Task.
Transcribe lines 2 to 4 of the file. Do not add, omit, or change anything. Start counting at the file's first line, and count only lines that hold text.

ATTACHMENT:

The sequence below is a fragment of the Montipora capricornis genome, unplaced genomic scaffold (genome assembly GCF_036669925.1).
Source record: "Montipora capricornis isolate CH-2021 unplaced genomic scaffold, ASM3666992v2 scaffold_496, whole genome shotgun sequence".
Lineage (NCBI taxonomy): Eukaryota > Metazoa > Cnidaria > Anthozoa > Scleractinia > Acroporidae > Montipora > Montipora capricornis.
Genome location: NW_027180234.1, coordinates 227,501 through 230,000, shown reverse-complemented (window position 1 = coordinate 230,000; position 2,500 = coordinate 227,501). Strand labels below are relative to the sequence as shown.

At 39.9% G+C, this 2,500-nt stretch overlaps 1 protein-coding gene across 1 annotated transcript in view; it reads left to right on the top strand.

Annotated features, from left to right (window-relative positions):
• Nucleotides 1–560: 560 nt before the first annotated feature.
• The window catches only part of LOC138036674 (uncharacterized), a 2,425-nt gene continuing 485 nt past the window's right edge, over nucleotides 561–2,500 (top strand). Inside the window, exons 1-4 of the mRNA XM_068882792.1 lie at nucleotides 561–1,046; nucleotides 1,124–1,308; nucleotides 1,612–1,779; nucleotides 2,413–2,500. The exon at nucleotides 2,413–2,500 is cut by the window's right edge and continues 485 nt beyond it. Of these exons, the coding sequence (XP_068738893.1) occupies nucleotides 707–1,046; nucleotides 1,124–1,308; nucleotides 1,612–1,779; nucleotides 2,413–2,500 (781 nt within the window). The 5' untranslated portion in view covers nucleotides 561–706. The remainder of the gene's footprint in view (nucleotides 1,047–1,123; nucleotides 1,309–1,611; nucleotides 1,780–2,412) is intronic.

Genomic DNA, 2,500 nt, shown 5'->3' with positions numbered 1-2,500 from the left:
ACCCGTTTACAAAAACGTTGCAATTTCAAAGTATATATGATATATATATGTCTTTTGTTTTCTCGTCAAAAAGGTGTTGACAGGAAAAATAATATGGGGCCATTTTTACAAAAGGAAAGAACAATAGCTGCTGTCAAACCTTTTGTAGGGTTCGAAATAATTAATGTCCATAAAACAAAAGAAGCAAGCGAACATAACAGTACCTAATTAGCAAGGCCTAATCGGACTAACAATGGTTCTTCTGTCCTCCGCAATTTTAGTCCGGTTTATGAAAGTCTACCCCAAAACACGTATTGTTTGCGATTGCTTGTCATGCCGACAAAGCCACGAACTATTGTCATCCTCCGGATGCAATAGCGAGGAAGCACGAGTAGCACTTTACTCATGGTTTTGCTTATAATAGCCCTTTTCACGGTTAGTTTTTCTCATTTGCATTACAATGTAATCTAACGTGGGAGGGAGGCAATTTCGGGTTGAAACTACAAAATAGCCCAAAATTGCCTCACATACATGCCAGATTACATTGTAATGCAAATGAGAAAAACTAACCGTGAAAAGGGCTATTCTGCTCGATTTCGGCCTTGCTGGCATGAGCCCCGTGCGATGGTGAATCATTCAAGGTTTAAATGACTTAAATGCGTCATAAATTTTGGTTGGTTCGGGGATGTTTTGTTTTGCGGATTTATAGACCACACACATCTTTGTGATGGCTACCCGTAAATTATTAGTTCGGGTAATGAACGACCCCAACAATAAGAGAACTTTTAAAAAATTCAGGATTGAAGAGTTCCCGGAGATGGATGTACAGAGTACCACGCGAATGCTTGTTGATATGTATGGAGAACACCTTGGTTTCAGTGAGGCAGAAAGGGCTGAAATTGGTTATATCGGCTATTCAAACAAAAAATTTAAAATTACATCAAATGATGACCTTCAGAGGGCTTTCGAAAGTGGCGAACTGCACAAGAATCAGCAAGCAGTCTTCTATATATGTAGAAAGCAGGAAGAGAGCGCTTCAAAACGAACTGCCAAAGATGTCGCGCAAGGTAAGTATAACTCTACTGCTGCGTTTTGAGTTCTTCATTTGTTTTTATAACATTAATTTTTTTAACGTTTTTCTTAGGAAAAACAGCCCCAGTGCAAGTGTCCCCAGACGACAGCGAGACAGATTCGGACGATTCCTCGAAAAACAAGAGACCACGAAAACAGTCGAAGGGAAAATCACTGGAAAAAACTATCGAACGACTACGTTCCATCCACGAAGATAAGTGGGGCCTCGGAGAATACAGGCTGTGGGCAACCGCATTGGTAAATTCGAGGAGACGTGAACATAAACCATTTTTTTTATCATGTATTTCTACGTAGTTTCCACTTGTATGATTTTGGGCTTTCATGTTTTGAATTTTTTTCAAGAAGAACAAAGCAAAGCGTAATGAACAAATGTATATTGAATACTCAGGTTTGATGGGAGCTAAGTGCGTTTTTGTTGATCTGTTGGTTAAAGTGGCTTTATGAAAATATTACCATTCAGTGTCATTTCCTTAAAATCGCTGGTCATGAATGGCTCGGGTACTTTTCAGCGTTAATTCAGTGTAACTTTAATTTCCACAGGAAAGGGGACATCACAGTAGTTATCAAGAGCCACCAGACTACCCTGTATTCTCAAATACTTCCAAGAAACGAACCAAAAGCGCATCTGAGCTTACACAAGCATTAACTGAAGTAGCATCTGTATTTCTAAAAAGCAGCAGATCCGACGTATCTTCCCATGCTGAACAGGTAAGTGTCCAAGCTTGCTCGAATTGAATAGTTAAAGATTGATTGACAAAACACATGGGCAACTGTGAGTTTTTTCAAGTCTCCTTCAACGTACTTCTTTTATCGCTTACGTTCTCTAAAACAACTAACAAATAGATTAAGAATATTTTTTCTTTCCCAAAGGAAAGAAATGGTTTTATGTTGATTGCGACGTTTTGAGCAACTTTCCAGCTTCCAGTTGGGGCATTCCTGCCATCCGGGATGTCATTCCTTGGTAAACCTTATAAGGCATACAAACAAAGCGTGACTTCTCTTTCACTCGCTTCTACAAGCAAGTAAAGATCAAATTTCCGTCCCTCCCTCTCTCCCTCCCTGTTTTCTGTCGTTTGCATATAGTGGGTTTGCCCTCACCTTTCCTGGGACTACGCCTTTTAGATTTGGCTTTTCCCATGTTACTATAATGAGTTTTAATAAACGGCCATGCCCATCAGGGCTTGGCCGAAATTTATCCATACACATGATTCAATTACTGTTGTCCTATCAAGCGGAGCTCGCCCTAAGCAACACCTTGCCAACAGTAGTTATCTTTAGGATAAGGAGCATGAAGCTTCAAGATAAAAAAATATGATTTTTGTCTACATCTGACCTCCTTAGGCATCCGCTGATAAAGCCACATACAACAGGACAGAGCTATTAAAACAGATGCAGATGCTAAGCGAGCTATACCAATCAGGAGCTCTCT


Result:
Source record: "Montipora capricornis isolate CH-2021 unplaced genomic scaffold, ASM3666992v2 scaffold_496, whole genome shotgun sequence".
Lineage (NCBI taxonomy): Eukaryota > Metazoa > Cnidaria > Anthozoa > Scleractinia > Acroporidae > Montipora > Montipora capricornis.
Genome location: NW_027180234.1, coordinates 227,501 through 230,000, shown reverse-complemented (window position 1 = coordinate 230,000; position 2,500 = coordinate 227,501). Strand labels below are relative to the sequence as shown.